Episode 2: Moon men throwing baseballs at the sun

In our sophomore outing (on right after Kent’s Catcast), it’s just your two cohosts, drinking beer and tackling a bunch of life’s tough questions, like: do kids know what a CRT is? What will 30th century anthropologists make of podcasts about Hellraiser? How do you do a mixtape right? What’s the deal with indie video games? And, hey, could a person standing on the moon throw a baseball into the sun?

And a lot more. Remember Myst? We do. We talk about that a bit.

Bumper music this time is a few old shortish weird things Josh has recorded: Have Yourself A Walken Little Christmas, Town in a Lake (a song written by Jessamny West about the time Randolph, VT was misplaced by Google Maps), and the Aural Times non-classic Ernesto! Ernesto! Ernesto!.

The theme song from Kent’s Catcast is, of course, an excerpt of Bach’s Bourrée in E minor that he’s taught his cats to sing.

If you want to check them out, the video games we mentioned included Gone Home, Dear Esther, and Braid, and the podcast episodes on Cabin in the Woods are Jesse’s In the Cut: This Majestic, You Know, Merman and Josh’s We Have Such Films to Show You: Cabin in the Woods.


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8 thoughts on “Episode 2: Moon men throwing baseballs at the sun

  1. In case you haven’t been inundated with responses to the question already, a person would have to throw a baseball at 2.4 km/s in order to escape the gravity well of the moon ( http://en.wikipedia.org/wiki/Escape_velocity#List_of_escape_velocities ).

    • jesse

      Pfffff that’s no problem for THIS dude

    • Science! Thank you for making the least effort we didn’t bother to.

      And that’s roughly 5400 miles per hour, then.

      Ergo: if you glued 54 Nolan Ryans together, they could throw a baseball at the sun from the moon. YOUR MOVE, MAJOR LEAGUE BASEBALL.

      • jesse

        I’m often compared to 54 Nolan Ryans glued together

        • If memory serves, in a recent interview Nolan called this out as his least favourite glue-based simile.

          Also, to answer the second part of your original query, given that the escape velocity necessary to break free of the sun (from the earth) is an order of magnitude larger than it would take to get off the moon, it would be virtually guaranteed to hit the sun, although it might hang out in a degrading orbit for a few million years.

  2. russm

    Just listened to this episode, so late to the party, but…

    (also, I studied Aero Engineering & astrodynamics at Uni but don’t work in the field, so I’m not *exactly* a rocket scientist, but sorta close)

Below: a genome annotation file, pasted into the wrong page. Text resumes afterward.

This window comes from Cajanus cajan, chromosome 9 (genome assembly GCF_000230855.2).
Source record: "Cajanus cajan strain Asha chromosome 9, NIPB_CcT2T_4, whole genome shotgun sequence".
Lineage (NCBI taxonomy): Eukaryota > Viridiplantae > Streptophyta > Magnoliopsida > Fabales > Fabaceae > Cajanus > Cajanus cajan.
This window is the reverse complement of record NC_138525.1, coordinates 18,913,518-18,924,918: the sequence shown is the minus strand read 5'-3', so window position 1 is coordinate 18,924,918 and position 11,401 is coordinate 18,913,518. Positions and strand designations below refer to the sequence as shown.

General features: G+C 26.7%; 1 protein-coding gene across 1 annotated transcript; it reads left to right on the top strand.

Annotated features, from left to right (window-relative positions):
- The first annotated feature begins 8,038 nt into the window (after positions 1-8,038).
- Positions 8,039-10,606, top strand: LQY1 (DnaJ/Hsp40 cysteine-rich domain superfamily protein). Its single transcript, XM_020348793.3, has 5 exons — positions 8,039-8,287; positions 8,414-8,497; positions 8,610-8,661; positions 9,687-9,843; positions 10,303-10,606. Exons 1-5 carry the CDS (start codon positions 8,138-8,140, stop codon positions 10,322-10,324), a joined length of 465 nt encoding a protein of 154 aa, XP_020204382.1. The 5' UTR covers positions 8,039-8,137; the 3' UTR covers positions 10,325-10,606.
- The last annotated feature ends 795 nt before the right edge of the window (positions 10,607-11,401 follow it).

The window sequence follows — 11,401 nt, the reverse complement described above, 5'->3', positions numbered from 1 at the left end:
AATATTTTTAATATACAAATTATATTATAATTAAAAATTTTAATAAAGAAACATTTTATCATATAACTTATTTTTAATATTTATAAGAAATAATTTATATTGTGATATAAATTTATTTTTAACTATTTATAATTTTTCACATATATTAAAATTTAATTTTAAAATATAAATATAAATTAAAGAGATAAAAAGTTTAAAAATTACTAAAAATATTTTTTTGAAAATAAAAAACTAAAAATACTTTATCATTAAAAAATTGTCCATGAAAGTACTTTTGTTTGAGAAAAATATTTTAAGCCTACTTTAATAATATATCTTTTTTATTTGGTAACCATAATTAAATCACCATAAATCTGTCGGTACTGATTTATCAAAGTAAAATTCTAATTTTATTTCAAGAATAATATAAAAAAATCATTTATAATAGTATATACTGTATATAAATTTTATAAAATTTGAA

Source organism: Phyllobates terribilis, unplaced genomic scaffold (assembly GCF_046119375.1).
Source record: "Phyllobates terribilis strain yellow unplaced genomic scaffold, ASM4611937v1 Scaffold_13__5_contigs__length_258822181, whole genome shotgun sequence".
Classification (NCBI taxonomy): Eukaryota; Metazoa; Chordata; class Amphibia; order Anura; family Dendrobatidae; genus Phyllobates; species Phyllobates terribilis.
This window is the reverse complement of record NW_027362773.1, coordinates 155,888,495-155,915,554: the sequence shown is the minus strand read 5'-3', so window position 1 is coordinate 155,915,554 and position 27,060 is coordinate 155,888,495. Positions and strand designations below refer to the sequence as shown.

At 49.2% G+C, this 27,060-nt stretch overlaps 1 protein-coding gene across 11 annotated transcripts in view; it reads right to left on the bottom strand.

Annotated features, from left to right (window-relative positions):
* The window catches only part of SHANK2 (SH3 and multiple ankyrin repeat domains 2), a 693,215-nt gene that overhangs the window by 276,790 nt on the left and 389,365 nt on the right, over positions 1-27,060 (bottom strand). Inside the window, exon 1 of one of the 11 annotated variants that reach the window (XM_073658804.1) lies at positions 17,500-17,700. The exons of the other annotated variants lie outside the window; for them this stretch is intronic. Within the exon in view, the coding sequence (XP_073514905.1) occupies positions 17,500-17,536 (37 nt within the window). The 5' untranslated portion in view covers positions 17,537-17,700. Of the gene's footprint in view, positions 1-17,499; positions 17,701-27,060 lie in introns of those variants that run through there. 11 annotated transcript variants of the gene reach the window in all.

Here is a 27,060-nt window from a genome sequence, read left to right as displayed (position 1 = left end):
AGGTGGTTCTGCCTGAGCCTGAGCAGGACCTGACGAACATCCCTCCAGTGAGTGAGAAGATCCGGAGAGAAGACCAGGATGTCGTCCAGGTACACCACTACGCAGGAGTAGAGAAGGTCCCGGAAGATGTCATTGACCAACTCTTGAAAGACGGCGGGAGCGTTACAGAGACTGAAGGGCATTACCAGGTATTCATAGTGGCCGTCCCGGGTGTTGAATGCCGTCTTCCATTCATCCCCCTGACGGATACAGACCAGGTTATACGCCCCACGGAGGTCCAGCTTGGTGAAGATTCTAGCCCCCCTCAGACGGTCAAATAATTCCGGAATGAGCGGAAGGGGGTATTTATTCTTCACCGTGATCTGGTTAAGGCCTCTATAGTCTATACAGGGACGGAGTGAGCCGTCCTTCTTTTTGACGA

To hit the Sun from the Moon, you need to first escape the Moon’s gravity, but that just puts you in orbit around the Earth, sorta near the Moon. You then also need to escape the Earth’s gravity, but that just puts you in orbit around the Sun, sorta near the Earth. To hit the Sun you first need to escape the Moon, then the Earth, then finally you also need to fully counteract the Earth’s own 29.78km/s orbital speed. You can get 1.022km/s of help by throwing at the right point in the Moon’s orbit around the Earth (plus a negligible 4.627m/s by using the Moon’s own rotation).

    That list of escape velocities linked up above shows escape velocity from the Moon with respect to the Earth is 1.4km/s (it’s lower than the pure “Moon” escape velocity because of that 1.022km/s bonus). So, roughly speaking, you’d need to launch the baseball at ~31.2km/s from the surface of the Moon in order to hit the Sun. (relevant google term: “Delta-V Budget”)

    As far as direction goes you don’t want to throw towards the Sun, instead you want to be standing on the Moon’s equator, facing East, then throw directly ahead (tangent to the Moon’s surface) a few days before the Moon is directly between the Earth and the Sun, and when the Sun is ~30° above the horizon ahead of you. The reasoning behind that part is hard to explain without diagrams, but there’s a math-heavy explanation at http://forum.kerbalspaceprogram.com/threads/16511-Tutorial-Interplanetary-How-To-Guide in “Section 3: Transfer Burn Point”.

    Lesson 1: Orbital dynamics is quite unintuitive until you get the hang of it. Lesson 2: Kerbal Space Program is fun for frustrated rocket scientists.

    • Yeah, my wife was just mentioning the other day that it seems like the main lesson from all this is that we need to make sure Jesse plays some Kerbal Space Program.

    • scumbly

      I was actually just thinking more recently about how I could have gotten such an underappreciation of the forces involved here. So get ready for me to embarrass myself further.
      I think in elementary school a teacher told me that astronauts on the moon had to be careful not to jump too high, lest they literally float off into space. And this was just one of those things that just gets tucked away and you don’t realize A) how dumb it is, or B) how much it has misinformed your thinking going perpetually forward, until you trip across it like this and it gets dragged out into the light.
      Great piece on this phenomenon on This American Life once: I love the unicorn story especially http://www.thisamericanlife.org/radio-archives/episode/293/transcript

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